Tate Modern on Tuesday unveiled to the press its hotly anticipated £260 million ($375 million) expansion, the most significant new cultural building in Britain since the landmark opening in 2000 of its home in a power station–turned–art powerhouse on the banks of the river Thames.
Resembling a twisted pyramid cloaked in latticed brickwork, Tate Modern’s handsome new addition complements the iconic original structure and offers a welcome change from the glassy sameness of much recent architecture. Crucially, it provides 60 percent more space to accommodate the throngs of visitors to this secular cathedral of modern art.
“Today we open not just an extension but genuinely a new Tate Modern with…a new view of the world as it has been over the past 120 years,” Tate’s director, Nicholas Serota, told a briefing of international journalists.
Swiss architects Herzog & de Meuron, who converted the defunct power station, have also designed the angular new building, which rises up ten stories from the site of the former Switch House and has a spectacular 360-degree viewing platform at the top.
Inside the new Switch House, all is industrial chic. The perforated brick facade and slit windows bring an airy feel to the clean concrete lines of the interior, which has been divided into spacious oak-floored concourses on one hand and discreet nooks on the other. A sweeping concrete staircase spirals up from the former oil storage tanks, the first museum spaces dedicated to live art.
On the fourth floor a narrow bridge across the vast Turbine Hall links galleries in the new building to the existing one (renamed the Boiler House after its original function). A 23-foot sculpture of a leafless tree by the Chinese artist-activist Ai Weiwei stretches upward from another bridge three floors below. A new entrance from the south will allow a constant flow of people through the complex.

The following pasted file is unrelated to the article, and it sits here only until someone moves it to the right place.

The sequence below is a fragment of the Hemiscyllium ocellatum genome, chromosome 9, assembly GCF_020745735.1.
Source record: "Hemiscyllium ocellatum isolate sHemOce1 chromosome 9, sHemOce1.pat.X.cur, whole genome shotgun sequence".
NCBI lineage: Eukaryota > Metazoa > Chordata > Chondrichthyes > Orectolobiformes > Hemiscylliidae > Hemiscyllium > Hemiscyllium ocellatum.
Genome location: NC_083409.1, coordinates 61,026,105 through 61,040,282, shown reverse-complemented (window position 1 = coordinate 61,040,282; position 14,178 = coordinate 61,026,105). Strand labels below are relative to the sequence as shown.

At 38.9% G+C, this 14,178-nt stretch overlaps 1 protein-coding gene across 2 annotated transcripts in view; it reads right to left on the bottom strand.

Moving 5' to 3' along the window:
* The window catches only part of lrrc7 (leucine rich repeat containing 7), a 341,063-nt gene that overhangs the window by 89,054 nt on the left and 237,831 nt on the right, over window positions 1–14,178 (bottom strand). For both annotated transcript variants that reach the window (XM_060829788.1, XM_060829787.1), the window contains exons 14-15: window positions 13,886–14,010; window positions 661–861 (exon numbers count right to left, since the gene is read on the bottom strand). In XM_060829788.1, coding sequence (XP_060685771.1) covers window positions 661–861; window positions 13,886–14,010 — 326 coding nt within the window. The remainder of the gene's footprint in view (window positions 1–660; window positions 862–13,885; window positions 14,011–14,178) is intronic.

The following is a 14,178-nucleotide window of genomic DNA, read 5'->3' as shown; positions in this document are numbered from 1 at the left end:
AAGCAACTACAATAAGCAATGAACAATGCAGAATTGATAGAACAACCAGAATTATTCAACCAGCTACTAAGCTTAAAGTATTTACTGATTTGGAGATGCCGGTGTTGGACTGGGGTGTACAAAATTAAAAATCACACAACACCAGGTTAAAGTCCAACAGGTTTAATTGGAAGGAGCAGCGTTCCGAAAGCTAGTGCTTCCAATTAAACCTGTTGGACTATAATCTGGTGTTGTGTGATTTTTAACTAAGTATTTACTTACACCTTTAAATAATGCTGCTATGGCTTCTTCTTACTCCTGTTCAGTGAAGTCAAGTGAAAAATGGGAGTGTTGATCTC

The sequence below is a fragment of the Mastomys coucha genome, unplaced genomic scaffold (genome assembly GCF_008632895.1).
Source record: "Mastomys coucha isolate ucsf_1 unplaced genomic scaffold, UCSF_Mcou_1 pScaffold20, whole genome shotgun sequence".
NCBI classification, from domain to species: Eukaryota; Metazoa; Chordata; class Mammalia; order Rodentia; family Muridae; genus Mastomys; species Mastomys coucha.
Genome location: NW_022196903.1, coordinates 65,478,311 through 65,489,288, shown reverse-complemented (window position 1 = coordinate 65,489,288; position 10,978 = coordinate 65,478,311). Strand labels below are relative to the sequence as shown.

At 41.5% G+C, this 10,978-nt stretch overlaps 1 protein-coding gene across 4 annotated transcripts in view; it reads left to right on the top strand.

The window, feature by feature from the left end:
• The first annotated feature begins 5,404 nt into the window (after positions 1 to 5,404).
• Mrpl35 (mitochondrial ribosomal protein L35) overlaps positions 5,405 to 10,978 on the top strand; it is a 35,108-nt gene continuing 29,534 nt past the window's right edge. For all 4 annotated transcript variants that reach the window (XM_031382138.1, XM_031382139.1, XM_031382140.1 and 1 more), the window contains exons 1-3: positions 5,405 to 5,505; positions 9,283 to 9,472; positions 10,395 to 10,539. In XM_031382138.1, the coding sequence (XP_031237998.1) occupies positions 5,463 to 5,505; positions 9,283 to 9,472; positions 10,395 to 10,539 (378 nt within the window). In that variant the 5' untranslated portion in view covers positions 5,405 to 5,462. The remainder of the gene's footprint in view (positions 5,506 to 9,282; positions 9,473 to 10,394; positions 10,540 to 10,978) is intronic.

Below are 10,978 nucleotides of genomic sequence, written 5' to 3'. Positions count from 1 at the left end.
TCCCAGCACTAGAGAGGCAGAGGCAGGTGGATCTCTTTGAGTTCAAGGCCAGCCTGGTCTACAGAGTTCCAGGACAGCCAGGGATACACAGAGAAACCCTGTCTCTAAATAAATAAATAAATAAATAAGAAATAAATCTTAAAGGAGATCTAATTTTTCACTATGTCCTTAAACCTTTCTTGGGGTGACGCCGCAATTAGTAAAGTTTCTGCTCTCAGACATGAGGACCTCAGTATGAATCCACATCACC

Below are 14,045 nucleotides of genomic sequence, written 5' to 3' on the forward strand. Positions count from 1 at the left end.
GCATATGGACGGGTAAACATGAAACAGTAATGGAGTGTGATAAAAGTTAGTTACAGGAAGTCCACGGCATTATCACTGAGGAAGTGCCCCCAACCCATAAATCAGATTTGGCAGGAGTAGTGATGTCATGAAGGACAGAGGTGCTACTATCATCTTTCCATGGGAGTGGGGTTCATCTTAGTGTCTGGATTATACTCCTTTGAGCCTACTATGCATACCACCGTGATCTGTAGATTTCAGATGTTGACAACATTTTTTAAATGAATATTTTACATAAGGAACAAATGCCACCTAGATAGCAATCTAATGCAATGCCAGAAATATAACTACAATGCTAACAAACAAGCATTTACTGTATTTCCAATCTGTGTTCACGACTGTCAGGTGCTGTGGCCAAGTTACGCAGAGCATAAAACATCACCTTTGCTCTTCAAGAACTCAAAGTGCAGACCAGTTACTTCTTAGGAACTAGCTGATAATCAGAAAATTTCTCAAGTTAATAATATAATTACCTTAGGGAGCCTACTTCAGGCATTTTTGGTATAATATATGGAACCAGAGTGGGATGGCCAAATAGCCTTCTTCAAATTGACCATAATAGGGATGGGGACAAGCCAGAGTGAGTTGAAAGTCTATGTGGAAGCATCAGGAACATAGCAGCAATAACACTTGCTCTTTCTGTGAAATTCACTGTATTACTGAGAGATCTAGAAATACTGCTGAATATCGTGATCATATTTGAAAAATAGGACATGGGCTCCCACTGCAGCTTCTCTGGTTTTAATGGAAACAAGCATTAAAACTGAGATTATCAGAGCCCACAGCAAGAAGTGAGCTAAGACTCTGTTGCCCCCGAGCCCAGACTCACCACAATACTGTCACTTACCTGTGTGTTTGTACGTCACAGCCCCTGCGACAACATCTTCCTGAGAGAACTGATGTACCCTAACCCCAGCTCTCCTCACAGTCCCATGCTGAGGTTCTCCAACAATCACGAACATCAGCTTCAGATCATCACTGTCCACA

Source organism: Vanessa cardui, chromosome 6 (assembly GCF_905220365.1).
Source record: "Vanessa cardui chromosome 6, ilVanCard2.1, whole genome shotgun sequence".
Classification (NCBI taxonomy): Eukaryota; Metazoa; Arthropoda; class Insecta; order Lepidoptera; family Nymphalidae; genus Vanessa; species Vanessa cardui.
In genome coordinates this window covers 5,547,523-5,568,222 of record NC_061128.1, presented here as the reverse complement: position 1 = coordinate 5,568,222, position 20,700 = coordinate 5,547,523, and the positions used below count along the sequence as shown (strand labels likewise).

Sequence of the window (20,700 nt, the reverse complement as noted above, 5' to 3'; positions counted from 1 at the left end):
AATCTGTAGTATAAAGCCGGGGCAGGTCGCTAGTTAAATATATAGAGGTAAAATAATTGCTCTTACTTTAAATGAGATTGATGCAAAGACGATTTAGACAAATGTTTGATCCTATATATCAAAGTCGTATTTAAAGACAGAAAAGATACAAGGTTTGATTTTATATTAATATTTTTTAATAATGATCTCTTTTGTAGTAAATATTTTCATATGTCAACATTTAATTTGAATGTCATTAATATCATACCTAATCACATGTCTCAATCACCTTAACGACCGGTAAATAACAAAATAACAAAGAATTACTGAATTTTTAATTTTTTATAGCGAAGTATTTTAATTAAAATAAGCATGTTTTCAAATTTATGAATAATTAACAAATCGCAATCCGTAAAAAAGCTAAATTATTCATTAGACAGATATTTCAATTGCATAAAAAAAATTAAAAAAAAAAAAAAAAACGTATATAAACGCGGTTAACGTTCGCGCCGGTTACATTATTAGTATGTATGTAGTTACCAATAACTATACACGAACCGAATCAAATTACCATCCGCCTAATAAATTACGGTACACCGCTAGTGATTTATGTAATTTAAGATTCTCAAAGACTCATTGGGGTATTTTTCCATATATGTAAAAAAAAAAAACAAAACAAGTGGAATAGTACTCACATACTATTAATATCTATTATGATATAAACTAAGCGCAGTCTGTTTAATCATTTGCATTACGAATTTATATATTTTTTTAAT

“There’s a porosity just by the way the bricks are and the fact you can walk though…It’s almost more female if you like,” the artist Cornelia Parker said of the extension. “The original Tate Modern struts its stuff, whereas the new one is a bit more mercurial…The bricks are jutting out at angles, almost like brick brutalism. It’s really good.”
Tate Modern has been a game changer for Britain’s art scene. It “changed once and for all the perception of London as a force and a power for contemporary art and culture” from having been a backwater, Lisson Gallery owner Nicholas Logsdail told me. Reportedly the world’s most popular art museum, with free entrance to the collections, Tate Modern has been forced to expand by its runaway popularity—its five million annual visitors far outstripping initial forecasts of two million.
Just as the leaders of the Metropolitan Museum of Art set out to extend the museum’s contemporary reach and contextualize the modern within its encyclopedic collection with the Met Breuer earlier this year, Tate’s have agenda-setting ambitions. The expanded behemoth is intended to radically redefine the role of the museum as a public forum and laboratory for ideas.
“This is a building that’s not just about art, it’s about the city, it’s about London, it’s about what a great art institution can do for a community,” Serota said.
To this end, just three of the ten new stories will be dedicated to exhibiting art—although they are the biggest, situated toward the bottom of the pyramid. The rest will mainly be made up of social and educational spaces. One entire floor has been given over to an “open experiment” called Tate Exchange as a platform for artists, the public, and some 50 partner organizations—from community radio stations to charities—to debate, create, and explore art’s role today.
Some are skeptical about this direction the museum is taking. “My feeling when I go into Tate Modern is ‘where is the art?’” the dealer Angela Flowers said ahead of the opening. “The more space given to actual works of art the better. I think things like forums, education could possibly be better off somewhere else, not in the beautiful gallery spaces,”
The new building realigns the story of modernism away from the traditional centers of New York and Europe into a global tale—an expedient strategy adopted by Tate since it has lagged its peers in building its modern collection and prime material from those areas is now prohibitively expensive. Three quarters of the exhibited artworks have been acquired since 2000, mostly from Africa, Asia, and Latin America.
“Since we opened Tate Modern the world has changed and the story of art has changed. The established view of art history is no longer all-encompassing,” said Frances Morris, Tate Modern’s newly appointed director. “Truly great art was then and is now made all over the world.”